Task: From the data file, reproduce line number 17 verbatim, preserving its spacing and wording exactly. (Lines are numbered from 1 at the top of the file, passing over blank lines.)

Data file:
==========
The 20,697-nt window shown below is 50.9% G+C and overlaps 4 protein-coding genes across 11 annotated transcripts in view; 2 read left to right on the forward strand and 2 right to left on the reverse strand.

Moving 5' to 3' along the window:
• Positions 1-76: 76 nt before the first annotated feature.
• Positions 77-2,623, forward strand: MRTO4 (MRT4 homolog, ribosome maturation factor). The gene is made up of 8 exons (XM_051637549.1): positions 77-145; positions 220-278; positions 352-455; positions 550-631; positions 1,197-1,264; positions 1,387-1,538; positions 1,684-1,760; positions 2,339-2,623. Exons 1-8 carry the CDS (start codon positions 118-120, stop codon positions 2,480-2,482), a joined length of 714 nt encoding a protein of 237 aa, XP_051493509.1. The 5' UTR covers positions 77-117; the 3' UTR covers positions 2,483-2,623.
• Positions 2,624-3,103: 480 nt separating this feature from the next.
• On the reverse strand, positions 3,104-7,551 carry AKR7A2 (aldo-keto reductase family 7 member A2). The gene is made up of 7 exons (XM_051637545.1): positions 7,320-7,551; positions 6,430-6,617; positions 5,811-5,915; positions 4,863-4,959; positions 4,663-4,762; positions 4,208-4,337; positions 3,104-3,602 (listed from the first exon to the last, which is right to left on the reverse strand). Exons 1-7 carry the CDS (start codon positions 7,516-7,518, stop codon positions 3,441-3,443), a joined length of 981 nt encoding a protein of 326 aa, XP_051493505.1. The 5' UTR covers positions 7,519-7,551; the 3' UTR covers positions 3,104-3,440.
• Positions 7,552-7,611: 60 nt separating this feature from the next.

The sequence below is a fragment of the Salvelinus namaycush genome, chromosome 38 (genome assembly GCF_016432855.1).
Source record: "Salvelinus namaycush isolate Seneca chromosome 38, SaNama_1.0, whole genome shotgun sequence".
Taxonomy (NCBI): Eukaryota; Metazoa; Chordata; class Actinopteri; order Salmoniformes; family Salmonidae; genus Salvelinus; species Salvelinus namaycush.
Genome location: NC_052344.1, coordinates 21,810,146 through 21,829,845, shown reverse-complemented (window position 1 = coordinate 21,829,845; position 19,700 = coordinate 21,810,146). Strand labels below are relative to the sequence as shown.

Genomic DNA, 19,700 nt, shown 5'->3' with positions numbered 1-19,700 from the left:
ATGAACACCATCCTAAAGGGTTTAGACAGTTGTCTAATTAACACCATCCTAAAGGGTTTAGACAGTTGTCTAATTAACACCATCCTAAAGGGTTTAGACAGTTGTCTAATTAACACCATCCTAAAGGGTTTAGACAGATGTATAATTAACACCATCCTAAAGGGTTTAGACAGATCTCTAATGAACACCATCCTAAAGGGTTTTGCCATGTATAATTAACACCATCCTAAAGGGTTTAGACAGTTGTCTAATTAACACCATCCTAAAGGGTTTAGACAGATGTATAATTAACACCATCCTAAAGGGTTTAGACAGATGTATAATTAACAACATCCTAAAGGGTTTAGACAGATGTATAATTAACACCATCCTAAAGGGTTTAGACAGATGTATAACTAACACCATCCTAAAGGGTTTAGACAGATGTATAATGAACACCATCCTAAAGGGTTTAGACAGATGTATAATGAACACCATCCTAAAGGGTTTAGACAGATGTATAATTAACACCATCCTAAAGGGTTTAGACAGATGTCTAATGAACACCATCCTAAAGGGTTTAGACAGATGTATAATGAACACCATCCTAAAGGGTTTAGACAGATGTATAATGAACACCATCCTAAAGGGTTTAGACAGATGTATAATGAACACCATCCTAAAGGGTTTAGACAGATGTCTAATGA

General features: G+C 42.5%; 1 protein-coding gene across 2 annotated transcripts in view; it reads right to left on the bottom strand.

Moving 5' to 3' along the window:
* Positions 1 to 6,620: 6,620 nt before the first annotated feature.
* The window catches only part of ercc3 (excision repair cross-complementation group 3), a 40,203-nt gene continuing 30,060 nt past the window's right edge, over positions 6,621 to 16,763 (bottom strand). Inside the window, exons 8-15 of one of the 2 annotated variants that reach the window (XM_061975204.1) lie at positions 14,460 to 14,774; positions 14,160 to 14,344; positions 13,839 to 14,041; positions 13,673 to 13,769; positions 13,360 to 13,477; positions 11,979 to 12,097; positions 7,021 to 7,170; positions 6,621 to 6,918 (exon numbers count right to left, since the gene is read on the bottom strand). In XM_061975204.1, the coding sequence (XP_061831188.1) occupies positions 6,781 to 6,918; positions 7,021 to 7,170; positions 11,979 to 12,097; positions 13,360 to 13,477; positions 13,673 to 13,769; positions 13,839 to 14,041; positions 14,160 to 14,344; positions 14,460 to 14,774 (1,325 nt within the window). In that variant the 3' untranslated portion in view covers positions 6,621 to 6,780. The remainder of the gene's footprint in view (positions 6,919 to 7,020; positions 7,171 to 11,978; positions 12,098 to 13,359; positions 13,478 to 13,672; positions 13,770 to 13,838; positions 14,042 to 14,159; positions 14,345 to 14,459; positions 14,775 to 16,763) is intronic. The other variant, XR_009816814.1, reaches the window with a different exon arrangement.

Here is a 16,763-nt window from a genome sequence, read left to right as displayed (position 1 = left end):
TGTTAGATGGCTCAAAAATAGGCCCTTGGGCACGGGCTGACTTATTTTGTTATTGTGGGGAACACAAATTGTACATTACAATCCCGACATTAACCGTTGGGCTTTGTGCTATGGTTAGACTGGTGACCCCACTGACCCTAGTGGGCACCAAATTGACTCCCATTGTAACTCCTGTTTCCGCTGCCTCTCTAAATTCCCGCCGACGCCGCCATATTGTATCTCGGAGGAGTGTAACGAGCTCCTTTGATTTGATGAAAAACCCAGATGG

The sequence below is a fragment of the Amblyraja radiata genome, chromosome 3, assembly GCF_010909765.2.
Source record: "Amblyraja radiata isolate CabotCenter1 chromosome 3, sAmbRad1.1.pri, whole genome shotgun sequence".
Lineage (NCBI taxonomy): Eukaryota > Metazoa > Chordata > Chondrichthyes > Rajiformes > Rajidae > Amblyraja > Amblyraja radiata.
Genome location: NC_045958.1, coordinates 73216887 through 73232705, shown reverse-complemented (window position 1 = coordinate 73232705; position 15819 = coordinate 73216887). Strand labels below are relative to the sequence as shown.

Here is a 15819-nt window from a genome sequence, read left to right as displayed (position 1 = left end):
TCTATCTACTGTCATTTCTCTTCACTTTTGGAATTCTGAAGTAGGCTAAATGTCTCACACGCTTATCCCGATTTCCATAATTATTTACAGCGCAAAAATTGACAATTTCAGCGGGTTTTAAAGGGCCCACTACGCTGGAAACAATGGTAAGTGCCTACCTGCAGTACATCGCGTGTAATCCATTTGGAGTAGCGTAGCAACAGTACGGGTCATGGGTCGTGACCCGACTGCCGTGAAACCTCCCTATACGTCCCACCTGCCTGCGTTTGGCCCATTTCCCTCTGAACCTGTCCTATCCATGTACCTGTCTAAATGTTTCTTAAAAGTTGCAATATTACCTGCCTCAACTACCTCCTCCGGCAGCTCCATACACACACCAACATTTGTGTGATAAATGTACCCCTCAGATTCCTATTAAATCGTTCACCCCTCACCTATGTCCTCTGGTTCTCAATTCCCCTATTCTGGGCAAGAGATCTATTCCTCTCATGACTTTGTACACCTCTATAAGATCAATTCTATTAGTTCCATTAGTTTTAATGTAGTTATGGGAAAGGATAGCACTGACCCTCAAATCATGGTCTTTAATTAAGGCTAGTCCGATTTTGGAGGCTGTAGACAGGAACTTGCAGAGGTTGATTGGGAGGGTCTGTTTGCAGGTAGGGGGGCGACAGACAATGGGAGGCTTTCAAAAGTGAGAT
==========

* The window catches only part of ercc3 (excision repair cross-complementation group 3), a 40,203-nt gene continuing 30,060 nt past the window's right edge, over positions 6,621 to 16,763 (bottom strand). Inside the window, exons 8-15 of one of the 2 annotated variants that reach the window (XM_061975204.1) lie at positions 14,460 to 14,774; positions 14,160 to 14,344; positions 13,839 to 14,041; positions 13,673 to 13,769; positions 13,360 to 13,477; positions 11,979 to 12,097; positions 7,021 to 7,170; positions 6,621 to 6,918 (exon numbers count right to left, since the gene is read on the bottom strand). In XM_061975204.1, the coding sequence (XP_061831188.1) occupies positions 6,781 to 6,918; positions 7,021 to 7,170; positions 11,979 to 12,097; positions 13,360 to 13,477; positions 13,673 to 13,769; positions 13,839 to 14,041; positions 14,160 to 14,344; positions 14,460 to 14,774 (1,325 nt within the window). In that variant the 3' untranslated portion in view covers positions 6,621 to 6,780. The remainder of the gene's footprint in view (positions 6,919 to 7,020; positions 7,171 to 11,978; positions 12,098 to 13,359; positions 13,478 to 13,672; positions 13,770 to 13,838; positions 14,042 to 14,159; positions 14,345 to 14,459; positions 14,775 to 16,763) is intronic. The other variant, XR_009816814.1, reaches the window with a different exon arrangement.